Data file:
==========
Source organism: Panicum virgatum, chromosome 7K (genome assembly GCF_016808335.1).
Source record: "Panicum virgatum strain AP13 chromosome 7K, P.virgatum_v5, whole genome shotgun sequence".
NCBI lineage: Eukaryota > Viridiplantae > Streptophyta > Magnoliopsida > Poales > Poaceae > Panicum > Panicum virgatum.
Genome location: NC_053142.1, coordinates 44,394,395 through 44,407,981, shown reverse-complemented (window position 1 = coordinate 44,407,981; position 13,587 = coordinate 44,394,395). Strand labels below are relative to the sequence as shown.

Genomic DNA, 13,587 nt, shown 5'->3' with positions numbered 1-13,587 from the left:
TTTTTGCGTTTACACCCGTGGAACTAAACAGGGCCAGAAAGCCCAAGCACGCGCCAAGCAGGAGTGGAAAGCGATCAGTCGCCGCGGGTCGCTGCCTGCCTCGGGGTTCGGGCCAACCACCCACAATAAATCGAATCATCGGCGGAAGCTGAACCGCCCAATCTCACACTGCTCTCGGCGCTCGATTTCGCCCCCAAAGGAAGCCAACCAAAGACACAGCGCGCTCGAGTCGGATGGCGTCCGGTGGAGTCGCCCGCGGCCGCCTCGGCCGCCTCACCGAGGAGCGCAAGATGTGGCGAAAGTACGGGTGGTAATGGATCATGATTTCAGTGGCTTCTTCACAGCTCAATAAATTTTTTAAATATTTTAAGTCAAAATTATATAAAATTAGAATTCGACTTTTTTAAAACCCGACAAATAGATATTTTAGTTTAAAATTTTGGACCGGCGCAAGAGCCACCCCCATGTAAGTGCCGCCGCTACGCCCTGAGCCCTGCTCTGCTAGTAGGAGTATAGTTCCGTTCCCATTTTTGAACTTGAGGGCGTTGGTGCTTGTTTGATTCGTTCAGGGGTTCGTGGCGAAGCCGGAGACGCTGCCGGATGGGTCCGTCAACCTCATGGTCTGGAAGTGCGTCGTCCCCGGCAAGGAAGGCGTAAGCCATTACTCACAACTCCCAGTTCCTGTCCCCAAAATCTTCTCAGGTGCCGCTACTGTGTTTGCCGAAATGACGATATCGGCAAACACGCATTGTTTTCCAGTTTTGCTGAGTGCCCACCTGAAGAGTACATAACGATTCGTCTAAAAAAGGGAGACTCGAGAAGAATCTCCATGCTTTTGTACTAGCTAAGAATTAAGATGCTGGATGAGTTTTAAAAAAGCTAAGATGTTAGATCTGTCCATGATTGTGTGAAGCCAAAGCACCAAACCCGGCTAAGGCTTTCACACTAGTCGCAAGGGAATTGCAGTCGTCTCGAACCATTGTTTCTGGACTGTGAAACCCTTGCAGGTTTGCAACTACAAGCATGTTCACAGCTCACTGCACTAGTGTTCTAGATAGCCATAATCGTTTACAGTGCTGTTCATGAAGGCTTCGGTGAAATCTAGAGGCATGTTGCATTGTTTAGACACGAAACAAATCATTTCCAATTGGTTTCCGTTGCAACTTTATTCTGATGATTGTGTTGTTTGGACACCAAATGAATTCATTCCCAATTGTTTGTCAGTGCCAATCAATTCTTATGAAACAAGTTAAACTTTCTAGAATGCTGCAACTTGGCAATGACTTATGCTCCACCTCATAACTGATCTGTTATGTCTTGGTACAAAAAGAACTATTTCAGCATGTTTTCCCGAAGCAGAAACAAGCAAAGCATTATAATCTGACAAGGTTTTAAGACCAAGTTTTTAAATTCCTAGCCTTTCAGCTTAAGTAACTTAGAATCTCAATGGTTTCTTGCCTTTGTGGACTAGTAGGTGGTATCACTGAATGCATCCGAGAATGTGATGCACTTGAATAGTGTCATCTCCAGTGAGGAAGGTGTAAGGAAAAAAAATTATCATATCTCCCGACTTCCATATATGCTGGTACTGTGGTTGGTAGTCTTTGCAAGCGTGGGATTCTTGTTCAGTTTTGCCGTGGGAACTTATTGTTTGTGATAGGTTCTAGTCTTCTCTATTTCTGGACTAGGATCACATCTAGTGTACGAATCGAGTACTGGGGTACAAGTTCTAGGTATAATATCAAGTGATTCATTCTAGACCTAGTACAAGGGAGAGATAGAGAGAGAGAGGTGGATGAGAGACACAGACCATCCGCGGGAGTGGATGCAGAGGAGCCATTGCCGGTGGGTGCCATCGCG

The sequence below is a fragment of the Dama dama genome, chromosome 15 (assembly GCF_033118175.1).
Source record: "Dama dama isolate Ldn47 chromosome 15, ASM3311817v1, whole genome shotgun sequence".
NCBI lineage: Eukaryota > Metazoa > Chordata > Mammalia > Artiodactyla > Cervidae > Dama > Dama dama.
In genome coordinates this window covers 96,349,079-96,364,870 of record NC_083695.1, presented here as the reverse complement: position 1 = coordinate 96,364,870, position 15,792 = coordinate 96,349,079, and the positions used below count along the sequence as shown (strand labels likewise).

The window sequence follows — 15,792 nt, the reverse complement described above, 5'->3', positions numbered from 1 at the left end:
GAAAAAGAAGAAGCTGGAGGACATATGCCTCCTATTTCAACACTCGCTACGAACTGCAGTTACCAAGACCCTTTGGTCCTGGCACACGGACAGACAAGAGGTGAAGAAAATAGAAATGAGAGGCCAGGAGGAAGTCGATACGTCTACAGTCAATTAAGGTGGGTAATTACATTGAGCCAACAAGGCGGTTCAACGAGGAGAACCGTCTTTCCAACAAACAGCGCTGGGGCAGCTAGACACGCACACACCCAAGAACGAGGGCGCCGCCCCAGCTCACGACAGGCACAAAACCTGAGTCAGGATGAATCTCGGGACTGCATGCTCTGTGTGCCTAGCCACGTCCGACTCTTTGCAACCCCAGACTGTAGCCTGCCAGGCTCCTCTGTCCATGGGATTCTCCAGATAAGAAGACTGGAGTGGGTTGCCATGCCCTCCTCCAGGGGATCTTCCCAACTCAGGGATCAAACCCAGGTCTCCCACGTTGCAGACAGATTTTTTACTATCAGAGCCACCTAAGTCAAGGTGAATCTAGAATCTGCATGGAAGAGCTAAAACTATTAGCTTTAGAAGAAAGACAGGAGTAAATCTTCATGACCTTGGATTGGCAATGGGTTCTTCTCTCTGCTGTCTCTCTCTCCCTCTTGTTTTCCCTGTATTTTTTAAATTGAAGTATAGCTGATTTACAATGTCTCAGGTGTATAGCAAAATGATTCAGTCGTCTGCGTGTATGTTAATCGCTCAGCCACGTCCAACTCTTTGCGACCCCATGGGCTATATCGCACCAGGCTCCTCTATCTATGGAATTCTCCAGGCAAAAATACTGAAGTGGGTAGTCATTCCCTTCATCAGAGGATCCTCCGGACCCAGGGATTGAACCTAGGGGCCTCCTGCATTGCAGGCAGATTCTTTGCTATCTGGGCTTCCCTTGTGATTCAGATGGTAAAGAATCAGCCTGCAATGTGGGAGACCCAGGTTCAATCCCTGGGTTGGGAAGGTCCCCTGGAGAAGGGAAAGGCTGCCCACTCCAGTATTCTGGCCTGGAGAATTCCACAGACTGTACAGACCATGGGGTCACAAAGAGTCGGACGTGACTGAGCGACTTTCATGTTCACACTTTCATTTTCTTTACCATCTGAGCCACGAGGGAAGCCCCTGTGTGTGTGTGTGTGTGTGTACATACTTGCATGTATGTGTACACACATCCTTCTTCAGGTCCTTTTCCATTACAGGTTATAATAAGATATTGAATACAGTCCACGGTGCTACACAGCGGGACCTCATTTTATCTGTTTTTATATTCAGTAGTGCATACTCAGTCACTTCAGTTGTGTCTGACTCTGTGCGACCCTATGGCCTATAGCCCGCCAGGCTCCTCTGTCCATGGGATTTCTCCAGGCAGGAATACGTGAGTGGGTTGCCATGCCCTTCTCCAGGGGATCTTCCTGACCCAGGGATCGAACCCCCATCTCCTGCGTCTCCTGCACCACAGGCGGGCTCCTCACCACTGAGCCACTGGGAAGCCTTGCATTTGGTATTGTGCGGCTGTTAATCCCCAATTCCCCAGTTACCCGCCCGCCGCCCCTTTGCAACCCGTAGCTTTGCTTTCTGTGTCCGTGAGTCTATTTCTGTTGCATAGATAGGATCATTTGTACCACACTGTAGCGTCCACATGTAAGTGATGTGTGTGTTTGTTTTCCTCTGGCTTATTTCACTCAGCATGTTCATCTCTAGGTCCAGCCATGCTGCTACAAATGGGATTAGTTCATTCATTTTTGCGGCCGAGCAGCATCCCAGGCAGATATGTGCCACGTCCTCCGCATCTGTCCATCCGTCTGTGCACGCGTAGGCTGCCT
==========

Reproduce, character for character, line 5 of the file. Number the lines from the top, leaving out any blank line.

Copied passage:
Genomic DNA, 13,587 nt, shown 5'->3' with positions numbered 1-13,587 from the left: